You can do a test by sowing any kind of bean or pea, or planting a tomato or potato. They are highly susceptible and if the poison is present, their new leaves will start to curl inwards.
I have received photos of it this year, affecting broad beans particularly, and the two sources surprised me. One gardener had bought Levingtons organic farmyard manure, the other had bought composted manure from the Compost Centre in London.
Find out more in this forum thread, where Mark Webb writes:
I find it extraordinary that all gardening programmes and many magazine articles recommend using horse manure but I have never seen a warning of the risks. I suspect that many gardeners suffer the consequences of herbicide in horse manure and never identify the cause of their problem.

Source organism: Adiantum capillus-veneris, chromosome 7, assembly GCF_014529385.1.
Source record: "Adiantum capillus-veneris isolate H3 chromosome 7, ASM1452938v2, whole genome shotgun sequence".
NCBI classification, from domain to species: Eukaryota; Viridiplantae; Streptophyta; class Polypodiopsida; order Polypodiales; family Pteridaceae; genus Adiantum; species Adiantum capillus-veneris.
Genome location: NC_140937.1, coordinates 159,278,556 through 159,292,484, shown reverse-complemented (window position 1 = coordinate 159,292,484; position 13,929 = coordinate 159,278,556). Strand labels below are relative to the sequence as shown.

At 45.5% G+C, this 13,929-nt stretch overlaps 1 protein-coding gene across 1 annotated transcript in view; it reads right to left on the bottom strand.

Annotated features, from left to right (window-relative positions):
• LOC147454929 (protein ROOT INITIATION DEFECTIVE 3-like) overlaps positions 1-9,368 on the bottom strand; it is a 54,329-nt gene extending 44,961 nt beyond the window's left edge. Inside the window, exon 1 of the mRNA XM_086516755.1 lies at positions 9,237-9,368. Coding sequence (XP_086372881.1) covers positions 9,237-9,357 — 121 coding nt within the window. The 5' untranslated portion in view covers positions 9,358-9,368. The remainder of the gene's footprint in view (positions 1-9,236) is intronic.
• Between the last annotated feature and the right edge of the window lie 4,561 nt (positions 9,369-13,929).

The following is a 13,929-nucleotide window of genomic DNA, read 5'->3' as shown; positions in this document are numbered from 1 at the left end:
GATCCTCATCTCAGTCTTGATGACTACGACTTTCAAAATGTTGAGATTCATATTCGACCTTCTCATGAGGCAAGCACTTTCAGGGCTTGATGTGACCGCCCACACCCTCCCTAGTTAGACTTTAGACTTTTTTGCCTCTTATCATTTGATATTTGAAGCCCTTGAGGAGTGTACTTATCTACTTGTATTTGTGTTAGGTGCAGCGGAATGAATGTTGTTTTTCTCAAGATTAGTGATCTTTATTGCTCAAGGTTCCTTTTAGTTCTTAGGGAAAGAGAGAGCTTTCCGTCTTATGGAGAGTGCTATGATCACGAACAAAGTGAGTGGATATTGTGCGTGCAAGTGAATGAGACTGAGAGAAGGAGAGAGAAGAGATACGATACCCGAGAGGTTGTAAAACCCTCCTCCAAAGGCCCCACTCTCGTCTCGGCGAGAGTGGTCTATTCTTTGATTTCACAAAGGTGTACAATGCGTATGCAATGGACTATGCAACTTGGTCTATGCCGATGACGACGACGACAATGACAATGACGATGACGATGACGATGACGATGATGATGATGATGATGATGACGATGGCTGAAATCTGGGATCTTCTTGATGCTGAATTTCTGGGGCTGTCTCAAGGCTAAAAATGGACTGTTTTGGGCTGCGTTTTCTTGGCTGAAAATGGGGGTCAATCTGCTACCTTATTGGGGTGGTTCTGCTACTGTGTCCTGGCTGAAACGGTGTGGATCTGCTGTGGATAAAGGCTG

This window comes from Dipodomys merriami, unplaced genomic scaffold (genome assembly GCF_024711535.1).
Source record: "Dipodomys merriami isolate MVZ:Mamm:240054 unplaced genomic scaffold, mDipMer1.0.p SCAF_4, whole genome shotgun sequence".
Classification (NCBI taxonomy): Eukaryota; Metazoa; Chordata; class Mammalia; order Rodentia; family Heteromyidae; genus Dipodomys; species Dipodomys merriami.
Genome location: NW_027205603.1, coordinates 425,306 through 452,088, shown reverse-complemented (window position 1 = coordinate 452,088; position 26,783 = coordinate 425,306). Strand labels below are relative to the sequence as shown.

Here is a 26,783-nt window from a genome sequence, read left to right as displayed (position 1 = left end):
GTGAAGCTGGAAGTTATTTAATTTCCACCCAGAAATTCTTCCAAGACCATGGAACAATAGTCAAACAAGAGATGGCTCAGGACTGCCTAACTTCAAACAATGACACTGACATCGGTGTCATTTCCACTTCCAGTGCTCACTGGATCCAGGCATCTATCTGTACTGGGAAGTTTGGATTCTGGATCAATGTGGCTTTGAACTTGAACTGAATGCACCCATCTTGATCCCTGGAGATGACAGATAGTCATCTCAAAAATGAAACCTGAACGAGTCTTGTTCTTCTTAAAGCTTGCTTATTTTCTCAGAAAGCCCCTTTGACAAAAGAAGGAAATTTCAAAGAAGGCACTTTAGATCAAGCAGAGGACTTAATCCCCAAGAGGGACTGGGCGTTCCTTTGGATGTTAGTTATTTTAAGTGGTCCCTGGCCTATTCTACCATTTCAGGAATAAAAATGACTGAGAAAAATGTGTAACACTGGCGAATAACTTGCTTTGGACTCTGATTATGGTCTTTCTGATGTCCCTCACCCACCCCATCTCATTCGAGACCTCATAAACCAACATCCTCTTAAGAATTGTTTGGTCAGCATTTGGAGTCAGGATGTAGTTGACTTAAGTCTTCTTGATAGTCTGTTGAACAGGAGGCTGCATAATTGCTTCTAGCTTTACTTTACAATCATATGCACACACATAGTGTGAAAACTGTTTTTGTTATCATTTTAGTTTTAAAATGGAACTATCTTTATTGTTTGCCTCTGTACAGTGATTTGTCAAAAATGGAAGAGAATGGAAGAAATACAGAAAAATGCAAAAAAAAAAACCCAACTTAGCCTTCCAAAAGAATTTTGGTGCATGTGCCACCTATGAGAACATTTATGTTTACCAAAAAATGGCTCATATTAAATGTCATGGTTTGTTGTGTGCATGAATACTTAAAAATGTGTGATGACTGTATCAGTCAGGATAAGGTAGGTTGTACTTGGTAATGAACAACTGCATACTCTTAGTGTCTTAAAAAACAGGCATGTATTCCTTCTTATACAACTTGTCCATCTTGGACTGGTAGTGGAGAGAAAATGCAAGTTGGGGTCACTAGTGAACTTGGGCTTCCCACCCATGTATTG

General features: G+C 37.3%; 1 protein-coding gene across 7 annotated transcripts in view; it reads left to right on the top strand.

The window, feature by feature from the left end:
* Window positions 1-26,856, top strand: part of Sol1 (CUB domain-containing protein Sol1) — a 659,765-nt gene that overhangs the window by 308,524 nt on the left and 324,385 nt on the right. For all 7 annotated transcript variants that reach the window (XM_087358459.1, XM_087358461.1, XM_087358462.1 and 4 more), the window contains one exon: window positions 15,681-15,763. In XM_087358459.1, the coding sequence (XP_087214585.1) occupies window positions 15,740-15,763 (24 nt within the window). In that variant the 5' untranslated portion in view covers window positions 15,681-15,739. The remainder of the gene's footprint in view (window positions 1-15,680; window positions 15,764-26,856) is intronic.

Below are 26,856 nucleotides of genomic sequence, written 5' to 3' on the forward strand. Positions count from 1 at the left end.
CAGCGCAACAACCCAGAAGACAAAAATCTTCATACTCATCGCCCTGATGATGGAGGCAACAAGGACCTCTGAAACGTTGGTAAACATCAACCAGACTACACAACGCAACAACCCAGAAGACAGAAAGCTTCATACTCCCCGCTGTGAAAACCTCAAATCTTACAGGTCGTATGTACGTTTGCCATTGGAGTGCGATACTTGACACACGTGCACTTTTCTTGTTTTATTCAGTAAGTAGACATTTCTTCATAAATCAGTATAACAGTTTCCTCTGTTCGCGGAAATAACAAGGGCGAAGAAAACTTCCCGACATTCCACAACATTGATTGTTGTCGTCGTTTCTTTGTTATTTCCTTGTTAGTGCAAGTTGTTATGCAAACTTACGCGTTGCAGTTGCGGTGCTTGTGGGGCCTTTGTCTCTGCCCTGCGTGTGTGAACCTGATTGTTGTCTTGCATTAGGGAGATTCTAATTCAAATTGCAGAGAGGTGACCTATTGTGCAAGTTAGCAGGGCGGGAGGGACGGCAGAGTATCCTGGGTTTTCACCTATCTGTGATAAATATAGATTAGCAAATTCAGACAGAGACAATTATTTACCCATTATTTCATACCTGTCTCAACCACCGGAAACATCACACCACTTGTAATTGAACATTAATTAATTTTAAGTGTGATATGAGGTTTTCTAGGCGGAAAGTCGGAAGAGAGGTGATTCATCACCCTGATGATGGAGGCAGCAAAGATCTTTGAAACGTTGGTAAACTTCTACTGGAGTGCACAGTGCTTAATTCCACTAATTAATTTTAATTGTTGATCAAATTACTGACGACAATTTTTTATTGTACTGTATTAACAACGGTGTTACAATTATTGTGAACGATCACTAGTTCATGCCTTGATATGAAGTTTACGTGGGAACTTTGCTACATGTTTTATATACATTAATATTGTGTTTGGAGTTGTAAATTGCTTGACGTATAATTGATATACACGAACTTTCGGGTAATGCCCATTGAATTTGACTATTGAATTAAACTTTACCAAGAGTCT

Forum and onions
Some interesting topics recently include this discussion about no dig for flowers. The compost mulch does not result in over-lush growth because it’s main effect is feeding soil organisms and maintaining a balance of healthy food, with no excesses.
Another thread, shock horror is about the small number of weeds in an allotment bed of onions, and the disbelief of there allotmenteers.
An allotmenteer from Tauton, Alan Cavill who is hugely experienced in growing vegetables, told me that his no dig onions are in a minority for growing strongly without watering, and for not bolting. The soil is quite light on his site and after digging or rotating, new plants struggle to establish roots in a surface that dries rapidly. Perhaps this is why the peas, spinach and beetroot are so poor in the dig bed of my experiment.
Flowers love no dig and compost mulch
From Beverley’s forum comment.